Even before I became a Real Estate professional, I was fascinated with homes and the stories they told about the people and places and times they represented. Since building my real estate business on Bainbridge Island, my curiosity has become even more pronounced.
As I travel with my family through Italy, I can not help but take real estate related detours when I am inspired. Alberobello was one such detour. This town of 11,000 inhabitants in Puglia, Italy has the largest collection of original trulli houses, many of which are still inhabited.
These little white-washed conical structures look like they should be in an enchanted forest somewhere or on a movie set. One of the things I love about Italy is that even though this town has been part of the UNESCO World Heritage Program since 1996, the houses are completely accessible to tourists and therefore unforgettable.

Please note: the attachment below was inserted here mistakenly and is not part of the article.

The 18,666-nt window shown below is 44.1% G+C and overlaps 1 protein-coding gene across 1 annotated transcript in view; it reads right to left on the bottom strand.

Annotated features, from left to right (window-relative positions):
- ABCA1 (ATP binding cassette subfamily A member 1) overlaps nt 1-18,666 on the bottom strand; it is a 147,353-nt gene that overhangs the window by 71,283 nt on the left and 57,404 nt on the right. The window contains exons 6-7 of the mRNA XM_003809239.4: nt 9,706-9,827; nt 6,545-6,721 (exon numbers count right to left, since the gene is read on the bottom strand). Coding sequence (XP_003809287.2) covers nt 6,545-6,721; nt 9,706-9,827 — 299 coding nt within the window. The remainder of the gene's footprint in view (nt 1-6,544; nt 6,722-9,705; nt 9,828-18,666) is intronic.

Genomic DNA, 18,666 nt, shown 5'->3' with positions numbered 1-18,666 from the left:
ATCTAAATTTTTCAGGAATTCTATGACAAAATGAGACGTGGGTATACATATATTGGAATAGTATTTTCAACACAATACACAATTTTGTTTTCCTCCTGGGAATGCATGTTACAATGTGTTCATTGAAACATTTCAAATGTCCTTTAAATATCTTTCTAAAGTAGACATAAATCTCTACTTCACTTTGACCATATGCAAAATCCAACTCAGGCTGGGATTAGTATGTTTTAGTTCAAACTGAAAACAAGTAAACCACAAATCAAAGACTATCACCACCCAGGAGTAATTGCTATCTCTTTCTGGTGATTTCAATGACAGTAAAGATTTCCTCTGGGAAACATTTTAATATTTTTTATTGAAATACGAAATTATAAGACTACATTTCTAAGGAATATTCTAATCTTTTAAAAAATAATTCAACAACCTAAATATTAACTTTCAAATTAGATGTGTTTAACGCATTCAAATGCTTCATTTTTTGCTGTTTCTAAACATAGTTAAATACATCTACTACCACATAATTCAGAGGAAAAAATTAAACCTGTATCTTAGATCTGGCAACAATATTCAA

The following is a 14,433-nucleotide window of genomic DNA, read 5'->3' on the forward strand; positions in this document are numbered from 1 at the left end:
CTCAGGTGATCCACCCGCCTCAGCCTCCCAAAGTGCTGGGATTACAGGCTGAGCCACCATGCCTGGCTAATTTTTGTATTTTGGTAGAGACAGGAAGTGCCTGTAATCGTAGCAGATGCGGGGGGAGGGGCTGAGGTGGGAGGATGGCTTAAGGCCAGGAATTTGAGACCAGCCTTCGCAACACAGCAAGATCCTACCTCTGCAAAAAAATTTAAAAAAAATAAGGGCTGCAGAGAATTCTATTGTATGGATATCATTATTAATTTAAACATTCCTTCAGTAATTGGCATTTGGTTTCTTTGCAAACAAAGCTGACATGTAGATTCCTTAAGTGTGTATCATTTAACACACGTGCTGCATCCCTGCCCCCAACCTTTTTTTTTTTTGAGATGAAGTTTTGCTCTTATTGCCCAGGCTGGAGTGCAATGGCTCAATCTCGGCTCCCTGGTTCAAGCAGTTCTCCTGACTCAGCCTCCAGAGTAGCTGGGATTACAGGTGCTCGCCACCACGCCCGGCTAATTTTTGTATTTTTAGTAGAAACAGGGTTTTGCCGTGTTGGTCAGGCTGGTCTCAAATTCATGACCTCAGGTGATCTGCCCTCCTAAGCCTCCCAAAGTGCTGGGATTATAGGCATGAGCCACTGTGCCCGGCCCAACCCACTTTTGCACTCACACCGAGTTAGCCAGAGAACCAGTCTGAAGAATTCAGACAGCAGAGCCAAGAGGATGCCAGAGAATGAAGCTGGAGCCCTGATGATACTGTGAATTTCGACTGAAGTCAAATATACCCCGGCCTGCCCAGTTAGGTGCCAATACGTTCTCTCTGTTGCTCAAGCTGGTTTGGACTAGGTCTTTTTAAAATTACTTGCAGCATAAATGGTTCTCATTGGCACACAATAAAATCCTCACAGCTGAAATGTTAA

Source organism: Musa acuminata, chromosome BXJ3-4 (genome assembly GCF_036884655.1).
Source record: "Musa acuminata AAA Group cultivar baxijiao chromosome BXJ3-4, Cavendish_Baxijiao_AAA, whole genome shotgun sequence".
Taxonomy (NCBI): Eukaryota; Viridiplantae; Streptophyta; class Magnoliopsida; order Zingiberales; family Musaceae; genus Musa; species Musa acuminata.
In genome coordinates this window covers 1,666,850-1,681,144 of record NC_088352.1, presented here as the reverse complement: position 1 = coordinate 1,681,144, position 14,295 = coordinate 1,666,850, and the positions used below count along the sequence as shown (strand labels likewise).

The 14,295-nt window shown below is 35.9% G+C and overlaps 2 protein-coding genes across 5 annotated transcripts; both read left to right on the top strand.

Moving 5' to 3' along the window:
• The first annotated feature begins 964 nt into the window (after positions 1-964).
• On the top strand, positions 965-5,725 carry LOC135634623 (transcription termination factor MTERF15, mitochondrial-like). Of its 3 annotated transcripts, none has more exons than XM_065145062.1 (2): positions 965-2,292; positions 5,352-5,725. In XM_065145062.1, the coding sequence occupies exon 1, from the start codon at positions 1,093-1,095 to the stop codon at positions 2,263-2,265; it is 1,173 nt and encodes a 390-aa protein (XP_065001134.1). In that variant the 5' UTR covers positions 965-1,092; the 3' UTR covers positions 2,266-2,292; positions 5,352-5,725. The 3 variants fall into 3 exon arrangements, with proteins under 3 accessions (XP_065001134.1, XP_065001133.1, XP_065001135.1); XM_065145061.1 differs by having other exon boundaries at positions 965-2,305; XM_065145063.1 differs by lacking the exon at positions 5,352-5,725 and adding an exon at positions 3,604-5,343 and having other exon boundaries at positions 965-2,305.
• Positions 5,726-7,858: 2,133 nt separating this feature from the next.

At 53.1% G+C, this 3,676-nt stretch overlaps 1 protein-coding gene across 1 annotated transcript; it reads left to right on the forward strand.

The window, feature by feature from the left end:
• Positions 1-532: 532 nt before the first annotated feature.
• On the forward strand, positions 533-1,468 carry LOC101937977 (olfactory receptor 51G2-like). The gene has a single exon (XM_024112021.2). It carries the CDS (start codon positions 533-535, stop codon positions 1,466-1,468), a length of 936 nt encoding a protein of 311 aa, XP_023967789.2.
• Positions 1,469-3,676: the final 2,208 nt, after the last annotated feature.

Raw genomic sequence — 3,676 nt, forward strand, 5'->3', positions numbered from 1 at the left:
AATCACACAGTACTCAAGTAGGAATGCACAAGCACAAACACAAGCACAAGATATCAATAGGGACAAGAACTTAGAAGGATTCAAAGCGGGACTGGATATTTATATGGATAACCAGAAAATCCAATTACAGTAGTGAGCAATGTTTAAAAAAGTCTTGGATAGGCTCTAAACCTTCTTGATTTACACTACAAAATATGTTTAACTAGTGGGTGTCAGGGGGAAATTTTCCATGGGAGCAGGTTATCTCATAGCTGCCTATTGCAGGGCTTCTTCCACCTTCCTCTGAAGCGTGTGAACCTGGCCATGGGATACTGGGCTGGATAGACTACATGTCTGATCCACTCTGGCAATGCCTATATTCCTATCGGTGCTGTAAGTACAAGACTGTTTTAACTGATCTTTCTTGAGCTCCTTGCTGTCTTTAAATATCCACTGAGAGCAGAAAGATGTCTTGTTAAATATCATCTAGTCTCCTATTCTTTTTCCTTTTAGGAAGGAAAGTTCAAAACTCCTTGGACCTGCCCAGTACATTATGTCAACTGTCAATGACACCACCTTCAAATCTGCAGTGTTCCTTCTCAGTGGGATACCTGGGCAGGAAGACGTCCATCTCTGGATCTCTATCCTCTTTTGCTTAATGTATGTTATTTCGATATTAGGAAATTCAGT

The houses were built using only dry stone masonry materials such as limestone. There is no mortar or cement in the structures. Why? It is believed that during the 14th century, property taxes were very high. The feudal lord would house farm workers in the trulli structures and when tax inspectors would come to the area, these dry stone structures would be dismantled. The feudal lords could then avoid paying “new settlement” taxes.
With tax season upon us, I could not resist sharing the image of dismantling a home to avoid paying taxes! One of the gifts of this journey is that I have found It is important to keep a sense of humor in all seasons.
Click Here to see some trulli homes for sale.